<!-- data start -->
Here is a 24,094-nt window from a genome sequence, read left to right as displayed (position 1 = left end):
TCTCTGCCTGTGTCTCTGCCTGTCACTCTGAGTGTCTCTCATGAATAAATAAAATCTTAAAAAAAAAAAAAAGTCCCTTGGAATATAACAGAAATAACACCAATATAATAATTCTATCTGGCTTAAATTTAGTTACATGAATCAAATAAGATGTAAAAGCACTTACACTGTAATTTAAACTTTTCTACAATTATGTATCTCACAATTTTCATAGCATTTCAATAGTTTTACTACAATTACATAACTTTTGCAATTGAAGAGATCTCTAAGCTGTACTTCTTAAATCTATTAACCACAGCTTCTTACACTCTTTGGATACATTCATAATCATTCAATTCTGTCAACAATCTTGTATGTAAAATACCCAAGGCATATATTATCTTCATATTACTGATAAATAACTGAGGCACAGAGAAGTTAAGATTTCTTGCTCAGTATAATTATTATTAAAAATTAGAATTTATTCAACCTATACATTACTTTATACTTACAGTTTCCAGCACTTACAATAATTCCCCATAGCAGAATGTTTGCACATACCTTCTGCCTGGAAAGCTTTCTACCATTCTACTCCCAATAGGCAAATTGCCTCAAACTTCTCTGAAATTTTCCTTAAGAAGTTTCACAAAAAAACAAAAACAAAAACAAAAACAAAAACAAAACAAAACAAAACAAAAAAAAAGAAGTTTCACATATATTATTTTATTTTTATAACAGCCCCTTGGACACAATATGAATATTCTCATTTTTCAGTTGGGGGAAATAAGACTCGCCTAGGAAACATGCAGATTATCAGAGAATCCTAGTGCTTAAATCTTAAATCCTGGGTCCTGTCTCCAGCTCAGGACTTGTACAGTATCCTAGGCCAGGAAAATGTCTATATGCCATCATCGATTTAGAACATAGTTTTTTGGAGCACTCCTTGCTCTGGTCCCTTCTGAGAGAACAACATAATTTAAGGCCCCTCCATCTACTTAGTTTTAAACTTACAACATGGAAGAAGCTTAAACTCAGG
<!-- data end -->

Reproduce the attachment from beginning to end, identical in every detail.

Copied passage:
Here is a 24,094-nt window from a genome sequence, read left to right as displayed (position 1 = left end):
TCTCTGCCTGTGTCTCTGCCTGTCACTCTGAGTGTCTCTCATGAATAAATAAAATCTTAAAAAAAAAAAAAAGTCCCTTGGAATATAACAGAAATAACACCAATATAATAATTCTATCTGGCTTAAATTTAGTTACATGAATCAAATAAGATGTAAAAGCACTTACACTGTAATTTAAACTTTTCTACAATTATGTATCTCACAATTTTCATAGCATTTCAATAGTTTTACTACAATTACATAACTTTTGCAATTGAAGAGATCTCTAAGCTGTACTTCTTAAATCTATTAACCACAGCTTCTTACACTCTTTGGATACATTCATAATCATTCAATTCTGTCAACAATCTTGTATGTAAAATACCCAAGGCATATATTATCTTCATATTACTGATAAATAACTGAGGCACAGAGAAGTTAAGATTTCTTGCTCAGTATAATTATTATTAAAAATTAGAATTTATTCAACCTATACATTACTTTATACTTACAGTTTCCAGCACTTACAATAATTCCCCATAGCAGAATGTTTGCACATACCTTCTGCCTGGAAAGCTTTCTACCATTCTACTCCCAATAGGCAAATTGCCTCAAACTTCTCTGAAATTTTCCTTAAGAAGTTTCACAAAAAAACAAAAACAAAAACAAAAACAAAAACAAAACAAAACAAAACAAAAAAAAAGAAGTTTCACATATATTATTTTATTTTTATAACAGCCCCTTGGACACAATATGAATATTCTCATTTTTCAGTTGGGGGAAATAAGACTCGCCTAGGAAACATGCAGATTATCAGAGAATCCTAGTGCTTAAATCTTAAATCCTGGGTCCTGTCTCCAGCTCAGGACTTGTACAGTATCCTAGGCCAGGAAAATGTCTATATGCCATCATCGATTTAGAACATAGTTTTTTGGAGCACTCCTTGCTCTGGTCCCTTCTGAGAGAACAACATAATTTAAGGCCCCTCCATCTACTTAGTTTTAAACTTACAACATGGAAGAAGCTTAAACTCAGG